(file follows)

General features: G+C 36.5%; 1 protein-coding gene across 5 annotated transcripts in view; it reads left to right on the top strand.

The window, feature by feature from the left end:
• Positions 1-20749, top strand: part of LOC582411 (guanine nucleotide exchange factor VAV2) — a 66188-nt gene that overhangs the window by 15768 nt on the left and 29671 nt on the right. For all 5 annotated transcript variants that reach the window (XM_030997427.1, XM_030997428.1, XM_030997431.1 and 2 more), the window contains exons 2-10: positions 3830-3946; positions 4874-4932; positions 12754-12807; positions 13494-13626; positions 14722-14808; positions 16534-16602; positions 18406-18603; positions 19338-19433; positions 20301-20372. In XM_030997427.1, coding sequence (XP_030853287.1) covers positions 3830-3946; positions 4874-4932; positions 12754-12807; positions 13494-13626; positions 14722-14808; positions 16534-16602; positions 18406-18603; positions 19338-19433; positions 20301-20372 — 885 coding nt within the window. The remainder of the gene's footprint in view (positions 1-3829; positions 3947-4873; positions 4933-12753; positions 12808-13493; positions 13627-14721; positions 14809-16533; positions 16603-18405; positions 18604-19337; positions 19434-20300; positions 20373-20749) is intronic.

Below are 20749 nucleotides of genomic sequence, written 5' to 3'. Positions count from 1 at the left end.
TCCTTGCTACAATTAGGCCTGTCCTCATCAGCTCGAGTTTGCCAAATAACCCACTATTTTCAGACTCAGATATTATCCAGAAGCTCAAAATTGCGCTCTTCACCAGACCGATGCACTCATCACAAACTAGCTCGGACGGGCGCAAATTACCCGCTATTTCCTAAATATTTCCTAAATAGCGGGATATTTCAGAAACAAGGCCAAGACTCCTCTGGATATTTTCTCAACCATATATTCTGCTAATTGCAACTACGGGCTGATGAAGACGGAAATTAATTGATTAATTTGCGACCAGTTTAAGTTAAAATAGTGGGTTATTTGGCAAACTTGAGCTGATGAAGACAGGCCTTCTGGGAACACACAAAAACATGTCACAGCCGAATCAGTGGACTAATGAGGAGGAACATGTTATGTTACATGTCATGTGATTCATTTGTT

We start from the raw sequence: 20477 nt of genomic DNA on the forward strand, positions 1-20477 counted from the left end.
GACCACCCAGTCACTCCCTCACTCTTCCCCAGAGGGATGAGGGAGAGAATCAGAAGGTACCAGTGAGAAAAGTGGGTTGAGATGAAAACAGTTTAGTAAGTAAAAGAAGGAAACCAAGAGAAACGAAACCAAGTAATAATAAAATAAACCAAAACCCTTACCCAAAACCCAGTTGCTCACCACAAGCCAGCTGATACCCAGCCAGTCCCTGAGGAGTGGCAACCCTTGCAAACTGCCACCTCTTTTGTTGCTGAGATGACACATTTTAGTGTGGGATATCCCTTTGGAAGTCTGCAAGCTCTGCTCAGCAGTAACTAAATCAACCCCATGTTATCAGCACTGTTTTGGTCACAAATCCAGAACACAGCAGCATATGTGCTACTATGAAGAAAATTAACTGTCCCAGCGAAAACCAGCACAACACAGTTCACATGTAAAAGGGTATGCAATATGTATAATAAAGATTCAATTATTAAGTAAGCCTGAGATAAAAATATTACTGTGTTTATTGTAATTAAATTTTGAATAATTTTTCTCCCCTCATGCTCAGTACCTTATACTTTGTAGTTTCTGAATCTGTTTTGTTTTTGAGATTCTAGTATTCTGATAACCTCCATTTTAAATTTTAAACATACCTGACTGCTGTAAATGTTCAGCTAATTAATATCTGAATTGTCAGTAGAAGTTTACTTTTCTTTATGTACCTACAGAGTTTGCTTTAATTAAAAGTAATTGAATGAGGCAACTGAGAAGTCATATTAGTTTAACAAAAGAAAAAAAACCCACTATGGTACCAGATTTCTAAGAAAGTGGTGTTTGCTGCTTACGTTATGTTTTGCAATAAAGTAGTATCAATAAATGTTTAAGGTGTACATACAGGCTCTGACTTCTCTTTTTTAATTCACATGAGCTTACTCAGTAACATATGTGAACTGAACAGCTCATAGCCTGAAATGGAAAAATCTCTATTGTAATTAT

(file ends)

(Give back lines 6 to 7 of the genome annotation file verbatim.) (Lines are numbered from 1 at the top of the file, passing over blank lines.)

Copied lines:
We start from the raw sequence: 20477 nt of genomic DNA on the forward strand, positions 1-20477 counted from the left end.
GACCACCCAGTCACTCCCTCACTCTTCCCCAGAGGGATGAGGGAGAGAATCAGAAGGTACCAGTGAGAAAAGTGGGTTGAGATGAAAACAGTTTAGTAAGTAAAAGAAGGAAACCAAGAGAAACGAAACCAAGTAATAATAAAATAAACCAAAACCCTTACCCAAAACCCAGTTGCTCACCACAAGCCAGCTGATACCCAGCCAGTCCCTGAGGAGTGGCAACCCTTGCAAACTGCCACCTCTTTTGTTGCTGAGATGACACATTTTAGTGTGGGATATCCCTTTGGAAGTCTGCAAGCTCTGCTCAGCAGTAACTAAATCAACCCCATGTTATCAGCACTGTTTTGGTCACAAATCCAGAACACAGCAGCATATGTGCTACTATGAAGAAAATTAACTGTCCCAGCGAAAACCAGCACAACACAGTTCACATGTAAAAGGGTATGCAATATGTATAATAAAGATTCAATTATTAAGTAAGCCTGAGATAAAAATATTACTGTGTTTATTGTAATTAAATTTTGAATAATTTTTCTCCCCTCATGCTCAGTACCTTATACTTTGTAGTTTCTGAATCTGTTTTGTTTTTGAGATTCTAGTATTCTGATAACCTCCATTTTAAATTTTAAACATACCTGACTGCTGTAAATGTTCAGCTAATTAATATCTGAATTGTCAGTAGAAGTTTACTTTTCTTTATGTACCTACAGAGTTTGCTTTAATTAAAAGTAATTGAATGAGGCAACTGAGAAGTCATATTAGTTTAACAAAAGAAAAAAAACCCACTATGGTACCAGATTTCTAAGAAAGTGGTGTTTGCTGCTTACGTTATGTTTTGCAATAAAGTAGTATCAATAAATGTTTAAGGTGTACATACAGGCTCTGACTTCTCTTTTTTAATTCACATGAGCTTACTCAGTAACATATGTGAACTGAACAGCTCATAGCCTGAAATGGAAAAATCTCTATTGTAATTAT